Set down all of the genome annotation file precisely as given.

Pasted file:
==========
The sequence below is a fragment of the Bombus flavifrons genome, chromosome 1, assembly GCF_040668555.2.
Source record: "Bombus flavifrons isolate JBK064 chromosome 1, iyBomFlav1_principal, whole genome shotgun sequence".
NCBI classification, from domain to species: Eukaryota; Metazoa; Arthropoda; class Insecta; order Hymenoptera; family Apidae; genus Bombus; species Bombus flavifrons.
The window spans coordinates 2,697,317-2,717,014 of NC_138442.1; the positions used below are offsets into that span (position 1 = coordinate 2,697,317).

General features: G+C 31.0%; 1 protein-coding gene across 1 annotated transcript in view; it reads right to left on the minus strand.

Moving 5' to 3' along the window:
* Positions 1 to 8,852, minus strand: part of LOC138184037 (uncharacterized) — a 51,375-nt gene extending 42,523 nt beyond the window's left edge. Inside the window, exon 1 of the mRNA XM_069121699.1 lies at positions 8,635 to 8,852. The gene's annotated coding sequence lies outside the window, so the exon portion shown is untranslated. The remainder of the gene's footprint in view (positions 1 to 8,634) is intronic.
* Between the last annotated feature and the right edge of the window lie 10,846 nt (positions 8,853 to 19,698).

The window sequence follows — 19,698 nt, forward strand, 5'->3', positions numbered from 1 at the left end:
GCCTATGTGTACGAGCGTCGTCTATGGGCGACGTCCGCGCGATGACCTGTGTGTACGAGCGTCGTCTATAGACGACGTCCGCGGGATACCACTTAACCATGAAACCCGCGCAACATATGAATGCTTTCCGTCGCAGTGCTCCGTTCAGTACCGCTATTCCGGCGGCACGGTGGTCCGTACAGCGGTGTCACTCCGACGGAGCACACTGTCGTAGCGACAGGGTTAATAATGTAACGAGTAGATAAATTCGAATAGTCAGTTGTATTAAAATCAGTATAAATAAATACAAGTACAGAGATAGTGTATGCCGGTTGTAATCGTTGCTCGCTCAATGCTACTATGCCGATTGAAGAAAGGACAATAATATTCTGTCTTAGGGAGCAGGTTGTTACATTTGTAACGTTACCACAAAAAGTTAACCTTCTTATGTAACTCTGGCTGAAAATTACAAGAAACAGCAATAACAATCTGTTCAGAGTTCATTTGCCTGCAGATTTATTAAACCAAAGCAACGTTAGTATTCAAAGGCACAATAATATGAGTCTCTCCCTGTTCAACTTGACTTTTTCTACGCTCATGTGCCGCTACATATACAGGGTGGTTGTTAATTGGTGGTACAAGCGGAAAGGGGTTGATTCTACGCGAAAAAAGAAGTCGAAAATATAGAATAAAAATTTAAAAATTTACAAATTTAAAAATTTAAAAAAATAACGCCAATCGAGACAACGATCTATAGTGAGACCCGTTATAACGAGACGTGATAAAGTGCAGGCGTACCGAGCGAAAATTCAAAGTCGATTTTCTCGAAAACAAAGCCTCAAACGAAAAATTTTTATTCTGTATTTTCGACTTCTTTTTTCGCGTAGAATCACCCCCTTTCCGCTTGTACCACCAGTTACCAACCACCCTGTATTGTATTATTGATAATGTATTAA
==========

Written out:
The sequence below is a fragment of the Bombus flavifrons genome, chromosome 1, assembly GCF_040668555.2.
Source record: "Bombus flavifrons isolate JBK064 chromosome 1, iyBomFlav1_principal, whole genome shotgun sequence".
NCBI classification, from domain to species: Eukaryota; Metazoa; Arthropoda; class Insecta; order Hymenoptera; family Apidae; genus Bombus; species Bombus flavifrons.
The window spans coordinates 2,697,317-2,717,014 of NC_138442.1; the positions used below are offsets into that span (position 1 = coordinate 2,697,317).

General features: G+C 31.0%; 1 protein-coding gene across 1 annotated transcript in view; it reads right to left on the minus strand.

Moving 5' to 3' along the window:
* Positions 1 to 8,852, minus strand: part of LOC138184037 (uncharacterized) — a 51,375-nt gene extending 42,523 nt beyond the window's left edge. Inside the window, exon 1 of the mRNA XM_069121699.1 lies at positions 8,635 to 8,852. The gene's annotated coding sequence lies outside the window, so the exon portion shown is untranslated. The remainder of the gene's footprint in view (positions 1 to 8,634) is intronic.
* Between the last annotated feature and the right edge of the window lie 10,846 nt (positions 8,853 to 19,698).

The window sequence follows — 19,698 nt, forward strand, 5'->3', positions numbered from 1 at the left end:
GCCTATGTGTACGAGCGTCGTCTATGGGCGACGTCCGCGCGATGACCTGTGTGTACGAGCGTCGTCTATAGACGACGTCCGCGGGATACCACTTAACCATGAAACCCGCGCAACATATGAATGCTTTCCGTCGCAGTGCTCCGTTCAGTACCGCTATTCCGGCGGCACGGTGGTCCGTACAGCGGTGTCACTCCGACGGAGCACACTGTCGTAGCGACAGGGTTAATAATGTAACGAGTAGATAAATTCGAATAGTCAGTTGTATTAAAATCAGTATAAATAAATACAAGTACAGAGATAGTGTATGCCGGTTGTAATCGTTGCTCGCTCAATGCTACTATGCCGATTGAAGAAAGGACAATAATATTCTGTCTTAGGGAGCAGGTTGTTACATTTGTAACGTTACCACAAAAAGTTAACCTTCTTATGTAACTCTGGCTGAAAATTACAAGAAACAGCAATAACAATCTGTTCAGAGTTCATTTGCCTGCAGATTTATTAAACCAAAGCAACGTTAGTATTCAAAGGCACAATAATATGAGTCTCTCCCTGTTCAACTTGACTTTTTCTACGCTCATGTGCCGCTACATATACAGGGTGGTTGTTAATTGGTGGTACAAGCGGAAAGGGGTTGATTCTACGCGAAAAAAGAAGTCGAAAATATAGAATAAAAATTTAAAAATTTACAAATTTAAAAATTTAAAAAAATAACGCCAATCGAGACAACGATCTATAGTGAGACCCGTTATAACGAGACGTGATAAAGTGCAGGCGTACCGAGCGAAAATTCAAAGTCGATTTTCTCGAAAACAAAGCCTCAAACGAAAAATTTTTATTCTGTATTTTCGACTTCTTTTTTCGCGTAGAATCACCCCCTTTCCGCTTGTACCACCAGTTACCAACCACCCTGTATTGTATTATTGATAATGTATTAA